After the parent-infant pairs had a chance to play with all three different toy sets researchers analyzed the data captured by the recording device. The results were striking: play with books and traditional toys was clearly superior to play with electronic toys in promoting high-quality, parent-child communication. During play with electronic toys, there were fewer words spoken by parents, fewer conversational turns between parent and child, fewer infant vocalizations, and fewer parental responses to infant vocalizations than during play with traditional toys or books. And the differences were significant. Take the number of words per minute (WPM) spoken by parents during each play session, for example. When playing with books, adults spoke an average of 66.89 WPM to their child. When playing with traditional toys, they spoke an average of 55.56 WPM. But when playing with electronic toys adults spoke an average of only 39.62 WPM. These differences led the researchers to conclude that the type of toy used during play was “significantly associated with both the quantity and quality of language use.” The researchers went even further and cautioned that “play with electronic toys should be discouraged” for infants.

When children are engaged with electronic toys, such as a baby laptop or talking farm, parents may get the mistaken impression that the toy is helping the child more than their parents can. Or, given the demands and stress of juggling work and household duties, parents may feel no choice but to leave their infants and toddlers alone with these toys for periods of time. But there’s no evidence that children in the 10-16 month age range are able to learn vocabulary by using media without a parent or other adult talking with them about what they are seeing and playing with. Research summarized in this 2013 Zero to Three article by New America's Lisa Guernsey shows some discrepancies in the few studies so far that have examined the ability of children under the age of 24 months to learn from media without engagement from a human caregiver. Two studies show no learning at all; two others show that it may be possible after 18 months but only in very controlled conditions. In the current study, it appears that media just isn’t responsive or social enough to act as language teachers for children as young as 10-16 months.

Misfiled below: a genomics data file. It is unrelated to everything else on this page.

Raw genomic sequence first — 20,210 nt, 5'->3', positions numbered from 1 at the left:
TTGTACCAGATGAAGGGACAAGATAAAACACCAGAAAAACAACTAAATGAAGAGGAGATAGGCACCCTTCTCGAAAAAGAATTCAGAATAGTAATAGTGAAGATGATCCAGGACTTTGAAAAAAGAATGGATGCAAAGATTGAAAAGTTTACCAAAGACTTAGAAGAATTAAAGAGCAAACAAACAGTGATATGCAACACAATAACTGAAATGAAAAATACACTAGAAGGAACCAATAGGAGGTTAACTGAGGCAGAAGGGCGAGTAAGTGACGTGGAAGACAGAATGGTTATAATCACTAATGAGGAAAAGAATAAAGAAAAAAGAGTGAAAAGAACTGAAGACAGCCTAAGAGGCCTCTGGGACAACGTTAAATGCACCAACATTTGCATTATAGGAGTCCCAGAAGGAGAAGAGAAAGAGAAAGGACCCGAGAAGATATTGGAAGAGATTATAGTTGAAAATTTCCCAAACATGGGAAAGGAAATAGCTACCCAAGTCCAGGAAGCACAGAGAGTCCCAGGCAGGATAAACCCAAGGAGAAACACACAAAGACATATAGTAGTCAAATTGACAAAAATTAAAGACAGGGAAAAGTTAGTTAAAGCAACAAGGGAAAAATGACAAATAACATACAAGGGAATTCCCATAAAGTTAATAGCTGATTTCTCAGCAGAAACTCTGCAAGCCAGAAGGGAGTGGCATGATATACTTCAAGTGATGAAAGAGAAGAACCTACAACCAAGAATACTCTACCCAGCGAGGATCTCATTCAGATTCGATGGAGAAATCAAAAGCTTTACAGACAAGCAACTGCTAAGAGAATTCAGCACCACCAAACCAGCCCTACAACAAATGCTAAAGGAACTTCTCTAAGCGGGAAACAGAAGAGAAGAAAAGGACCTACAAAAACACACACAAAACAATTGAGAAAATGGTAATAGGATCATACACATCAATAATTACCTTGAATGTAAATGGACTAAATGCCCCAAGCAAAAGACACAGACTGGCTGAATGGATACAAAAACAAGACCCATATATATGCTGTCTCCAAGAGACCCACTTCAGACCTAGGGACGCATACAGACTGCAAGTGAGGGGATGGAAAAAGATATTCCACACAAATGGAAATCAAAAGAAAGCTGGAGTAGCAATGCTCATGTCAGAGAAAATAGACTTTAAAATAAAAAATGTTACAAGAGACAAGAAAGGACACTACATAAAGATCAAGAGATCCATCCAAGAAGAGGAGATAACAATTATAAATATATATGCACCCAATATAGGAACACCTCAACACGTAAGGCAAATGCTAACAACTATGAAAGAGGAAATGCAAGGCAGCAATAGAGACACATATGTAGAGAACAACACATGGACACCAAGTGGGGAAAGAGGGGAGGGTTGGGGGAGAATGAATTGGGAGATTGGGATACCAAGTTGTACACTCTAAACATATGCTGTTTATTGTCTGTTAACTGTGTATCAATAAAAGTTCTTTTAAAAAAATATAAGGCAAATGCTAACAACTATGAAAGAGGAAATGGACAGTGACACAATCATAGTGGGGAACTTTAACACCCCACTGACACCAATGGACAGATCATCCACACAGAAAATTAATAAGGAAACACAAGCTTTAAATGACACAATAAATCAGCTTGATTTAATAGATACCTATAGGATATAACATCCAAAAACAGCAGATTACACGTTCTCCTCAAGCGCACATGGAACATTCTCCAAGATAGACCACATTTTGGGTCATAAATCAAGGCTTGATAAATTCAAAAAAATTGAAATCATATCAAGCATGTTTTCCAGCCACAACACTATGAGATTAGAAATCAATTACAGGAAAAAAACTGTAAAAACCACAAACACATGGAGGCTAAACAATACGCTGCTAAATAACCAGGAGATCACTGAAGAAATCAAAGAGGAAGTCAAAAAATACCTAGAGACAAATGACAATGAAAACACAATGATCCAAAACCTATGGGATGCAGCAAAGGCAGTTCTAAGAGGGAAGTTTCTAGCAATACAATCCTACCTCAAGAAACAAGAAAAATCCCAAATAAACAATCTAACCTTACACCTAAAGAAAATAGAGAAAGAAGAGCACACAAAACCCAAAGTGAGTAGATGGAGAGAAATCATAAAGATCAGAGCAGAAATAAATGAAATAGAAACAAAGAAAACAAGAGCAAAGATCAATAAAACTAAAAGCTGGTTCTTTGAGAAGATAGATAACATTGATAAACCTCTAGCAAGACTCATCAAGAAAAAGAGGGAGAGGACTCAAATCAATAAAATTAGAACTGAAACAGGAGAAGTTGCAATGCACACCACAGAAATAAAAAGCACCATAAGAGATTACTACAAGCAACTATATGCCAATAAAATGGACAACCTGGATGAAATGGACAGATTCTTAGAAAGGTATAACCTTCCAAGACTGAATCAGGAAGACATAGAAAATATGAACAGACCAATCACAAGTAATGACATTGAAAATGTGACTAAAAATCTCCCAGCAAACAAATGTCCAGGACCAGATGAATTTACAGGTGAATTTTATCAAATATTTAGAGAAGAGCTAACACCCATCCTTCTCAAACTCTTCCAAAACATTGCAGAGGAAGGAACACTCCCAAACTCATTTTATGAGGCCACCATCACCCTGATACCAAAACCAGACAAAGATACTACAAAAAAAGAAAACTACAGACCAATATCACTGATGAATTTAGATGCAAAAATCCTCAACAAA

So should parents stop purchasing electronic toys for their young children? Well, it’s not quite so simple. This is just one study and it comes with some limitations. The study had a small sample size of just 26 parents and almost all of them were white and college-educated. Hopefully, similar research will be done in the future with a more demographically diverse set of participants.

But, limitations aside, it’s hard to dismiss research that shows such clear benefits of traditional toys over fancier (and more expensive) electronic items. So my advice to parents of very young children looking to purchase a toy to help their infant’s language development would be this: Be skeptical of a toy company’s grand claims about the educational benefits of their high-tech product since they rarely have research to back it up. Instead, opt for a low-tech toy or book that both parent and child can engage with together."

Author:

Aaron Loewenberg is a program associate with the Education Policy program at New America. He is a member of the  Early & Elementary Education team, where he provides research and analysis on policies that impact children from birth through third grade.